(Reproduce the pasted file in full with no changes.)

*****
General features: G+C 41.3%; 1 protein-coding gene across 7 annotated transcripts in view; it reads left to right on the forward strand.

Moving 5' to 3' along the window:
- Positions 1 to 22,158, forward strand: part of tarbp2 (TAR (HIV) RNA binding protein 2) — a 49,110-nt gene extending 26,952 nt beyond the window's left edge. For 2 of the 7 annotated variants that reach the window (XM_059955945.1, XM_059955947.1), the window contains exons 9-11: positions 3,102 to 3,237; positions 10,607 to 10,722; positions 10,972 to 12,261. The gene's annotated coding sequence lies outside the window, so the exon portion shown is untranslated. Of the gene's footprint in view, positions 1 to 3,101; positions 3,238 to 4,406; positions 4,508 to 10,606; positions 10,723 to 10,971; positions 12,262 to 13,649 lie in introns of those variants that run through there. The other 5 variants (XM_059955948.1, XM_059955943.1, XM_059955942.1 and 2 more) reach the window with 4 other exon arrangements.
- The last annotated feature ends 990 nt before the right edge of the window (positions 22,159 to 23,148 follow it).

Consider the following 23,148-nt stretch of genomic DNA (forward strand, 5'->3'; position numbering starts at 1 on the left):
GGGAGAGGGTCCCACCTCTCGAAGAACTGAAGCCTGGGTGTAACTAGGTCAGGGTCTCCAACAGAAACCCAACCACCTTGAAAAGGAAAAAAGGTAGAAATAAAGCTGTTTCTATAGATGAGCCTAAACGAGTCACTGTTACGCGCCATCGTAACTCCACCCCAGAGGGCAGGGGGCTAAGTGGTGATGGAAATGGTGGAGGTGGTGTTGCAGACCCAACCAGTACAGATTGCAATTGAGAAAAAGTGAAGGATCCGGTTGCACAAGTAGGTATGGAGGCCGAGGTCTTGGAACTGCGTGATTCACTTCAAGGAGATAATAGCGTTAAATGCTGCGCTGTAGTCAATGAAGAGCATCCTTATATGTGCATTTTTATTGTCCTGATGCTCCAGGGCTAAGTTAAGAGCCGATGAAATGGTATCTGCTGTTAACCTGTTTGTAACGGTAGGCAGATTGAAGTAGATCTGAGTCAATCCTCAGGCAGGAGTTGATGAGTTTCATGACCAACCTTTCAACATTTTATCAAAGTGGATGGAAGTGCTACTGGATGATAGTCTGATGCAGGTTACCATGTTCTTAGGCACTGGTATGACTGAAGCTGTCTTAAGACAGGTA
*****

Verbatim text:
General features: G+C 41.3%; 1 protein-coding gene across 7 annotated transcripts in view; it reads left to right on the forward strand.

Moving 5' to 3' along the window:
- Positions 1 to 22,158, forward strand: part of tarbp2 (TAR (HIV) RNA binding protein 2) — a 49,110-nt gene extending 26,952 nt beyond the window's left edge. For 2 of the 7 annotated variants that reach the window (XM_059955945.1, XM_059955947.1), the window contains exons 9-11: positions 3,102 to 3,237; positions 10,607 to 10,722; positions 10,972 to 12,261. The gene's annotated coding sequence lies outside the window, so the exon portion shown is untranslated. Of the gene's footprint in view, positions 1 to 3,101; positions 3,238 to 4,406; positions 4,508 to 10,606; positions 10,723 to 10,971; positions 12,262 to 13,649 lie in introns of those variants that run through there. The other 5 variants (XM_059955948.1, XM_059955943.1, XM_059955942.1 and 2 more) reach the window with 4 other exon arrangements.
- The last annotated feature ends 990 nt before the right edge of the window (positions 22,159 to 23,148 follow it).

Consider the following 23,148-nt stretch of genomic DNA (forward strand, 5'->3'; position numbering starts at 1 on the left):
GGGAGAGGGTCCCACCTCTCGAAGAACTGAAGCCTGGGTGTAACTAGGTCAGGGTCTCCAACAGAAACCCAACCACCTTGAAAAGGAAAAAAGGTAGAAATAAAGCTGTTTCTATAGATGAGCCTAAACGAGTCACTGTTACGCGCCATCGTAACTCCACCCCAGAGGGCAGGGGGCTAAGTGGTGATGGAAATGGTGGAGGTGGTGTTGCAGACCCAACCAGTACAGATTGCAATTGAGAAAAAGTGAAGGATCCGGTTGCACAAGTAGGTATGGAGGCCGAGGTCTTGGAACTGCGTGATTCACTTCAAGGAGATAATAGCGTTAAATGCTGCGCTGTAGTCAATGAAGAGCATCCTTATATGTGCATTTTTATTGTCCTGATGCTCCAGGGCTAAGTTAAGAGCCGATGAAATGGTATCTGCTGTTAACCTGTTTGTAACGGTAGGCAGATTGAAGTAGATCTGAGTCAATCCTCAGGCAGGAGTTGATGAGTTTCATGACCAACCTTTCAACATTTTATCAAAGTGGATGGAAGTGCTACTGGATGATAGTCTGATGCAGGTTACCATGTTCTTAGGCACTGGTATGACTGAAGCTGTCTTAAGACAGGTA